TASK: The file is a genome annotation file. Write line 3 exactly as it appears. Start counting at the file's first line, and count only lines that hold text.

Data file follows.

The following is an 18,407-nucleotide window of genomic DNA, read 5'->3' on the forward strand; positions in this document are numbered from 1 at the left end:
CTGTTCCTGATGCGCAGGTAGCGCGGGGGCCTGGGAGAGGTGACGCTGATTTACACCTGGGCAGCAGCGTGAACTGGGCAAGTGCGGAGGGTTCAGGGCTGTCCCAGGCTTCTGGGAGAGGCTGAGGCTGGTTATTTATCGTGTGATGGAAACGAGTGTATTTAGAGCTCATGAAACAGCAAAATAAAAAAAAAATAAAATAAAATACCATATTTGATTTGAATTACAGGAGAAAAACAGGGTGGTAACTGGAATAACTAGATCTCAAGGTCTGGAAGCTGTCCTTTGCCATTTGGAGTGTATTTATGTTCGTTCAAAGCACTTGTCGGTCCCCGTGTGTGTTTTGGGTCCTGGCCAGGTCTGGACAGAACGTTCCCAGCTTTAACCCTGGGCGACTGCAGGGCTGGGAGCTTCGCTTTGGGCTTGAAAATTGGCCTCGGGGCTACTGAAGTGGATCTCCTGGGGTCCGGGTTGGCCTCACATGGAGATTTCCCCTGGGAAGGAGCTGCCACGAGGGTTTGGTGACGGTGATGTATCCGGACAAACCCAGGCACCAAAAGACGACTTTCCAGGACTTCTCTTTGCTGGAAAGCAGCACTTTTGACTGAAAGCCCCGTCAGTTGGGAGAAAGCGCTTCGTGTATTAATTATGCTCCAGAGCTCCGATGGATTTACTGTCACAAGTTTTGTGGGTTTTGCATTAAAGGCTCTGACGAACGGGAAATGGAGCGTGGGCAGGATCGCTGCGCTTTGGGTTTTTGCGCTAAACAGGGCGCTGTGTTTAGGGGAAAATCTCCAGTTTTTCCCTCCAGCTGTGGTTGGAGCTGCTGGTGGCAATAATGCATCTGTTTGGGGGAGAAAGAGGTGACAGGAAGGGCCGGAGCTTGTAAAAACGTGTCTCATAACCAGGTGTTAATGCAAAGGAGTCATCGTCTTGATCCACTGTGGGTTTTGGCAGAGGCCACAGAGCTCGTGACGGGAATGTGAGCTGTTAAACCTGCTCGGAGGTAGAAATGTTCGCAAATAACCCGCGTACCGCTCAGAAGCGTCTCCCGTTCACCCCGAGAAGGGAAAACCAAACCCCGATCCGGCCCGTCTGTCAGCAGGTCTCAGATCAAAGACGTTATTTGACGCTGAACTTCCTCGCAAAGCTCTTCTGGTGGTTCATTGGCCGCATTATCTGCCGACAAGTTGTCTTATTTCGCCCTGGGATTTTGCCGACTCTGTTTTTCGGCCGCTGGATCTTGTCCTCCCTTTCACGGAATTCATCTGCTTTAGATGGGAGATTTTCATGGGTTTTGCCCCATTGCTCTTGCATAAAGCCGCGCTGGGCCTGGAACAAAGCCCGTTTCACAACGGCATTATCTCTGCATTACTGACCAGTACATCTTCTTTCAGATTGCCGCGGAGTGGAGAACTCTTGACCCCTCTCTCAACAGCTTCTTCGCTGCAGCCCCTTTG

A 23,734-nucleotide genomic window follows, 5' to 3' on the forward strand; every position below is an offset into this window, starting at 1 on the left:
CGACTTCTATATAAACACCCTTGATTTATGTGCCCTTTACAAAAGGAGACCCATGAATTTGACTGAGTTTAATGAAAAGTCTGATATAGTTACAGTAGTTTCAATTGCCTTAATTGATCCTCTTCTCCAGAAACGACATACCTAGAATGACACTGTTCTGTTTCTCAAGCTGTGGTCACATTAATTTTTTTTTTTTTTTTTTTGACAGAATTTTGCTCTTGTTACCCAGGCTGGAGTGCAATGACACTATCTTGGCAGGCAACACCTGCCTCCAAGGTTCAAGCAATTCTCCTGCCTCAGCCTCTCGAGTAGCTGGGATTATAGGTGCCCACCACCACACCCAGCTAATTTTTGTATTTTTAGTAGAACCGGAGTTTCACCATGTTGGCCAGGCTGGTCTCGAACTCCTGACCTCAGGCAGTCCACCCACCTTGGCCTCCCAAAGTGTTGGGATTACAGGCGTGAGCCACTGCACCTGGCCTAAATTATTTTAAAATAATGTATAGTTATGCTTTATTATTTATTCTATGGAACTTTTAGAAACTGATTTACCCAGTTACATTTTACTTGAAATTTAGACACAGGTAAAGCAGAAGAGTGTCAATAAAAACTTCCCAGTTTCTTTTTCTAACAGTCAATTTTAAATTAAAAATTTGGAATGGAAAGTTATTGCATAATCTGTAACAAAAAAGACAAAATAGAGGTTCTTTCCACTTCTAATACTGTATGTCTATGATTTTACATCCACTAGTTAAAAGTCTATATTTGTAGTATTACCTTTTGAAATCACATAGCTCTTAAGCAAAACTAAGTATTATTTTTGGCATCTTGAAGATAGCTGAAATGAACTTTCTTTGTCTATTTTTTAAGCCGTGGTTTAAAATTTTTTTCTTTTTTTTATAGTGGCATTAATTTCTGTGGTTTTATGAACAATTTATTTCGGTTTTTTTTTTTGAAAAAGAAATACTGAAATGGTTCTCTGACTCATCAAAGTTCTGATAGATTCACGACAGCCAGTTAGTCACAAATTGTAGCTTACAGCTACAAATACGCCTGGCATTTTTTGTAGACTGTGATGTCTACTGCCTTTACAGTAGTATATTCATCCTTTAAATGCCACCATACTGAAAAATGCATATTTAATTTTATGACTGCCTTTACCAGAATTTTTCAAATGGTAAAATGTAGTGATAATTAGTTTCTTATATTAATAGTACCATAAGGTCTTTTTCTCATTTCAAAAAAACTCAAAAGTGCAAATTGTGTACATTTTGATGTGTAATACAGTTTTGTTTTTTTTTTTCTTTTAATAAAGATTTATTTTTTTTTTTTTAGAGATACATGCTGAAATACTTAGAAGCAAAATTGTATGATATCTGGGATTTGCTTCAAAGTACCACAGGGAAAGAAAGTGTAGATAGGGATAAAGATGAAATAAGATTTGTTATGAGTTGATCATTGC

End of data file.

A 23,734-nucleotide genomic window follows, 5' to 3' on the forward strand; every position below is an offset into this window, starting at 1 on the left: